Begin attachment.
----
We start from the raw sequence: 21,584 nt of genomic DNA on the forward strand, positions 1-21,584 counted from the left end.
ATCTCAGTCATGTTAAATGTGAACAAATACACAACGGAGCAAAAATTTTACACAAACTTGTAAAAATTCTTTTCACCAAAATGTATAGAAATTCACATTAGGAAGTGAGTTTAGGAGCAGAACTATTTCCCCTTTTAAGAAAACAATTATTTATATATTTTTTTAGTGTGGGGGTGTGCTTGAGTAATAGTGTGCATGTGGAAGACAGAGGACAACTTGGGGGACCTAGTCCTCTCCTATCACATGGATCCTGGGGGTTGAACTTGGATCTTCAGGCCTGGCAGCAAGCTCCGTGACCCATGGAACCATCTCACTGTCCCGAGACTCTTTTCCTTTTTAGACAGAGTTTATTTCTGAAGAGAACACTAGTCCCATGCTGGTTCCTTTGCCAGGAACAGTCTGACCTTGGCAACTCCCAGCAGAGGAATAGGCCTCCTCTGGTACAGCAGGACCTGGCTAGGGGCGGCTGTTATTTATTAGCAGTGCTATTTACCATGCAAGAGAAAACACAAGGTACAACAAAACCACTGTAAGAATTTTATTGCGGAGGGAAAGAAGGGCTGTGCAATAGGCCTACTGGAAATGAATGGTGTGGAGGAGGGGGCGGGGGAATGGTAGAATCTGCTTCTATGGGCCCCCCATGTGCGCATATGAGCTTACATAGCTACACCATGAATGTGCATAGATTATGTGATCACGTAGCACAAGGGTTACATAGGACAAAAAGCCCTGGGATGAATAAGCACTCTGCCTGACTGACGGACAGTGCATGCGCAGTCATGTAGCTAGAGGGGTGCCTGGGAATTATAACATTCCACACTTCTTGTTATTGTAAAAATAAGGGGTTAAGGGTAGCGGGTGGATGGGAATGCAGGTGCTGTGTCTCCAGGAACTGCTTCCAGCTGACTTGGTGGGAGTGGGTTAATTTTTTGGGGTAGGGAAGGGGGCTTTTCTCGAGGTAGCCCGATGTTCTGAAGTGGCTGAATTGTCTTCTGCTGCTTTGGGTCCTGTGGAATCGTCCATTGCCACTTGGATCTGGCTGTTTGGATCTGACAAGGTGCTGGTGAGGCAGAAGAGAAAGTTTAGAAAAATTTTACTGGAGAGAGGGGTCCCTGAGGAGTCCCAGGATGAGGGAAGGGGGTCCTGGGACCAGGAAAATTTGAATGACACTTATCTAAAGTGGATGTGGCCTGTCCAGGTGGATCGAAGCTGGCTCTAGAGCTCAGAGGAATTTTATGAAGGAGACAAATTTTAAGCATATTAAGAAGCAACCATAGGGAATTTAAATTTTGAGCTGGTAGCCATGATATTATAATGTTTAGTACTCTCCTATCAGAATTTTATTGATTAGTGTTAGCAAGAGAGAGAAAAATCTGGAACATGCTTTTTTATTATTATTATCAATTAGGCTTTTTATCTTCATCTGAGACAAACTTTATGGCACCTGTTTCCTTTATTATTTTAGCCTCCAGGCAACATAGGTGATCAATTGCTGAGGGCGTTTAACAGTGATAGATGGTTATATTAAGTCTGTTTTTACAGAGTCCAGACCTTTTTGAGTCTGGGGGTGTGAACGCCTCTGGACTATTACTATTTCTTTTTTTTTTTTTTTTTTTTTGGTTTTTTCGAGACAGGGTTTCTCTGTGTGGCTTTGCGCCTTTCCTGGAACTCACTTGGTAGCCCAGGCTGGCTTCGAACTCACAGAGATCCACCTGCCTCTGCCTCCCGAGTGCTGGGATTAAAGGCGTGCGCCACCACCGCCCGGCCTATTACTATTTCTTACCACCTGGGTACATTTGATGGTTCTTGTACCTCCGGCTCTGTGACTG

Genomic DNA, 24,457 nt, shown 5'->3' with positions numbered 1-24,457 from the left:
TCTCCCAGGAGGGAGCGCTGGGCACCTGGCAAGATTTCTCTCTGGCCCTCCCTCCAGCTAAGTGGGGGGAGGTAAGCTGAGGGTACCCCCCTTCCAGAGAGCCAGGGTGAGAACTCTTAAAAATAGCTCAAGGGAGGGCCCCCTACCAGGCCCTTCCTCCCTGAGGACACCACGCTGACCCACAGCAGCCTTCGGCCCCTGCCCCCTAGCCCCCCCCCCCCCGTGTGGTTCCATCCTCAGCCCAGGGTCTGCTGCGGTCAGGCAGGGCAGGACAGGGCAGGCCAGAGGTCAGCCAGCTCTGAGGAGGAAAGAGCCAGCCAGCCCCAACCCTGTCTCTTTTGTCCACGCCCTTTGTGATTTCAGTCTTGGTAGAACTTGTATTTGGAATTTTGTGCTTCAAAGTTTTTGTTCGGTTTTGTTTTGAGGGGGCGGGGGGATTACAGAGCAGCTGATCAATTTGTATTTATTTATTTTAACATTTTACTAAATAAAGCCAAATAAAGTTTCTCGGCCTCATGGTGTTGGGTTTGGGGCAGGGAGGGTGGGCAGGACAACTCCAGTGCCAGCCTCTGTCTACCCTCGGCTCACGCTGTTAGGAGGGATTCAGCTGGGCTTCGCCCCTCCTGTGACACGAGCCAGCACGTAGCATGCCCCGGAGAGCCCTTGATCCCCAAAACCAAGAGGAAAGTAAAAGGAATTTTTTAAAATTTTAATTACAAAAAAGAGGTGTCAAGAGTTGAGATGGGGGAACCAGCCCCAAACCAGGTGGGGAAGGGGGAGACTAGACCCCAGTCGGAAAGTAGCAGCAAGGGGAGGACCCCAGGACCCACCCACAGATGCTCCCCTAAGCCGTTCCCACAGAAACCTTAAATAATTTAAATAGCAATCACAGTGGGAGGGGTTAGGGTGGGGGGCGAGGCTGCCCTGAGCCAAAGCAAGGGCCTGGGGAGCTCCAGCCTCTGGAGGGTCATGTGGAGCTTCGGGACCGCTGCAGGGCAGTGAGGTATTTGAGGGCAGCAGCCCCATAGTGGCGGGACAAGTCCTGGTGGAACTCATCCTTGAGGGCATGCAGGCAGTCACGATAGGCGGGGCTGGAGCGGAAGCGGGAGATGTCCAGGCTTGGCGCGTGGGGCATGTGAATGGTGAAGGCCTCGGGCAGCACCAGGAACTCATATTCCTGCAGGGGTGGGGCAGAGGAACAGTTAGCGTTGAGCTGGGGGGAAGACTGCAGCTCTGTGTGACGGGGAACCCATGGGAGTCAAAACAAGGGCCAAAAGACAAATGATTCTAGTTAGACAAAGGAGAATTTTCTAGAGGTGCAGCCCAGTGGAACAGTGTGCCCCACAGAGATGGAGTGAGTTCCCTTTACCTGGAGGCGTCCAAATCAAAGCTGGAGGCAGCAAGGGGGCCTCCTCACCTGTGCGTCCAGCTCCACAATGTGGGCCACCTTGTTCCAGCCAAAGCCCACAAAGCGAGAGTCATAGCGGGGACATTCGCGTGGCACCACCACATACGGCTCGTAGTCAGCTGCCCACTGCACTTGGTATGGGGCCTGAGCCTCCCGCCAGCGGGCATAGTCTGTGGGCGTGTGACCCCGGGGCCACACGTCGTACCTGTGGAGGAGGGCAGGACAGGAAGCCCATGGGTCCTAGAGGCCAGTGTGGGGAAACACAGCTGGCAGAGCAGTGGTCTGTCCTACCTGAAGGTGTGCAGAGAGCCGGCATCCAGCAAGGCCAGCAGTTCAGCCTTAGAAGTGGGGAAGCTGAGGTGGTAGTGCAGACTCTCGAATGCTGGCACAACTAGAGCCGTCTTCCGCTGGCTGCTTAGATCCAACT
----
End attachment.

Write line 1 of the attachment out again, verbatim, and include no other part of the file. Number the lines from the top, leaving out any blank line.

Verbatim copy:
We start from the raw sequence: 21,584 nt of genomic DNA on the forward strand, positions 1-21,584 counted from the left end.